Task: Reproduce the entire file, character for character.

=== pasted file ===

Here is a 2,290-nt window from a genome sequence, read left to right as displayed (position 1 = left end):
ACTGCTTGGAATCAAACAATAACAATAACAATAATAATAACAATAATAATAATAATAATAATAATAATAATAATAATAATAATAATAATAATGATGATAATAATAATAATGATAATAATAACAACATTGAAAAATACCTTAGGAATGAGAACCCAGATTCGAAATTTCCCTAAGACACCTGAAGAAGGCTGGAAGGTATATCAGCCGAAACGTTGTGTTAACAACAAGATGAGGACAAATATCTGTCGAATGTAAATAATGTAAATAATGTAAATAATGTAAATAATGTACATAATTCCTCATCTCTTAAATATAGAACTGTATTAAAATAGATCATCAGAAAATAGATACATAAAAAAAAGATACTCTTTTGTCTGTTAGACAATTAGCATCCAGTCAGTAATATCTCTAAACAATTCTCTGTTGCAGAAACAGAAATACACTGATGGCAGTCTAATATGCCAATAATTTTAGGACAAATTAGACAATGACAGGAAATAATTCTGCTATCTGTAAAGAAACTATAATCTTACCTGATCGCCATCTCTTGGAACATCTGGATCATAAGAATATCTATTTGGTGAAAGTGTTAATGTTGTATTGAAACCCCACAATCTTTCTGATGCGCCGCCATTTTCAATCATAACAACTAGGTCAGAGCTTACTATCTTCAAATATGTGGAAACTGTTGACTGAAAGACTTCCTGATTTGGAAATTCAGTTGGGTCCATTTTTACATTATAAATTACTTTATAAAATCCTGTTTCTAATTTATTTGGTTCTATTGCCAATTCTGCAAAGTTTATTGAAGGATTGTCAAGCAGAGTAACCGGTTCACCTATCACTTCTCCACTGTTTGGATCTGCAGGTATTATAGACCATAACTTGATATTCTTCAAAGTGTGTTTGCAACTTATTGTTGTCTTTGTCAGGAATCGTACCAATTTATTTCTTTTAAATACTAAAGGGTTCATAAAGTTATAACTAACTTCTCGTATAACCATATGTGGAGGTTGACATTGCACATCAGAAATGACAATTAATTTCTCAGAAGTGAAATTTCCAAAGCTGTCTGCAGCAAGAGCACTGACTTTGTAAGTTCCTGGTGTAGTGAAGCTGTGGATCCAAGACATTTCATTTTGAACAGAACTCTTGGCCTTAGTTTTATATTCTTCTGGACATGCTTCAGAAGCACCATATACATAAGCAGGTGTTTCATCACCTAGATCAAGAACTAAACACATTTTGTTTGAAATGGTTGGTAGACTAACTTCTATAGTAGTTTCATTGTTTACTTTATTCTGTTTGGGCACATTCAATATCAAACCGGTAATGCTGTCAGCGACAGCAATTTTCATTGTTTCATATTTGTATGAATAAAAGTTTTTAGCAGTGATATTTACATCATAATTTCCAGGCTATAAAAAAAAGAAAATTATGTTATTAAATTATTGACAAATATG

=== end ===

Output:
Here is a 2,290-nt window from a genome sequence, read left to right as displayed (position 1 = left end):
ACTGCTTGGAATCAAACAATAACAATAACAATAATAATAACAATAATAATAATAATAATAATAATAATAATAATAATAATAATAATAATAATGATGATAATAATAATAATGATAATAATAACAACATTGAAAAATACCTTAGGAATGAGAACCCAGATTCGAAATTTCCCTAAGACACCTGAAGAAGGCTGGAAGGTATATCAGCCGAAACGTTGTGTTAACAACAAGATGAGGACAAATATCTGTCGAATGTAAATAATGTAAATAATGTAAATAATGTAAATAATGTACATAATTCCTCATCTCTTAAATATAGAACTGTATTAAAATAGATCATCAGAAAATAGATACATAAAAAAAAGATACTCTTTTGTCTGTTAGACAATTAGCATCCAGTCAGTAATATCTCTAAACAATTCTCTGTTGCAGAAACAGAAATACACTGATGGCAGTCTAATATGCCAATAATTTTAGGACAAATTAGACAATGACAGGAAATAATTCTGCTATCTGTAAAGAAACTATAATCTTACCTGATCGCCATCTCTTGGAACATCTGGATCATAAGAATATCTATTTGGTGAAAGTGTTAATGTTGTATTGAAACCCCACAATCTTTCTGATGCGCCGCCATTTTCAATCATAACAACTAGGTCAGAGCTTACTATCTTCAAATATGTGGAAACTGTTGACTGAAAGACTTCCTGATTTGGAAATTCAGTTGGGTCCATTTTTACATTATAAATTACTTTATAAAATCCTGTTTCTAATTTATTTGGTTCTATTGCCAATTCTGCAAAGTTTATTGAAGGATTGTCAAGCAGAGTAACCGGTTCACCTATCACTTCTCCACTGTTTGGATCTGCAGGTATTATAGACCATAACTTGATATTCTTCAAAGTGTGTTTGCAACTTATTGTTGTCTTTGTCAGGAATCGTACCAATTTATTTCTTTTAAATACTAAAGGGTTCATAAAGTTATAACTAACTTCTCGTATAACCATATGTGGAGGTTGACATTGCACATCAGAAATGACAATTAATTTCTCAGAAGTGAAATTTCCAAAGCTGTCTGCAGCAAGAGCACTGACTTTGTAAGTTCCTGGTGTAGTGAAGCTGTGGATCCAAGACATTTCATTTTGAACAGAACTCTTGGCCTTAGTTTTATATTCTTCTGGACATGCTTCAGAAGCACCATATACATAAGCAGGTGTTTCATCACCTAGATCAAGAACTAAACACATTTTGTTTGAAATGGTTGGTAGACTAACTTCTATAGTAGTTTCATTGTTTACTTTATTCTGTTTGGGCACATTCAATATCAAACCGGTAATGCTGTCAGCGACAGCAATTTTCATTGTTTCATATTTGTATGAATAAAAGTTTTTAGCAGTGATATTTACATCATAATTTCCAGGCTATAAAAAAAAGAAAATTATGTTATTAAATTATTGACAAATATG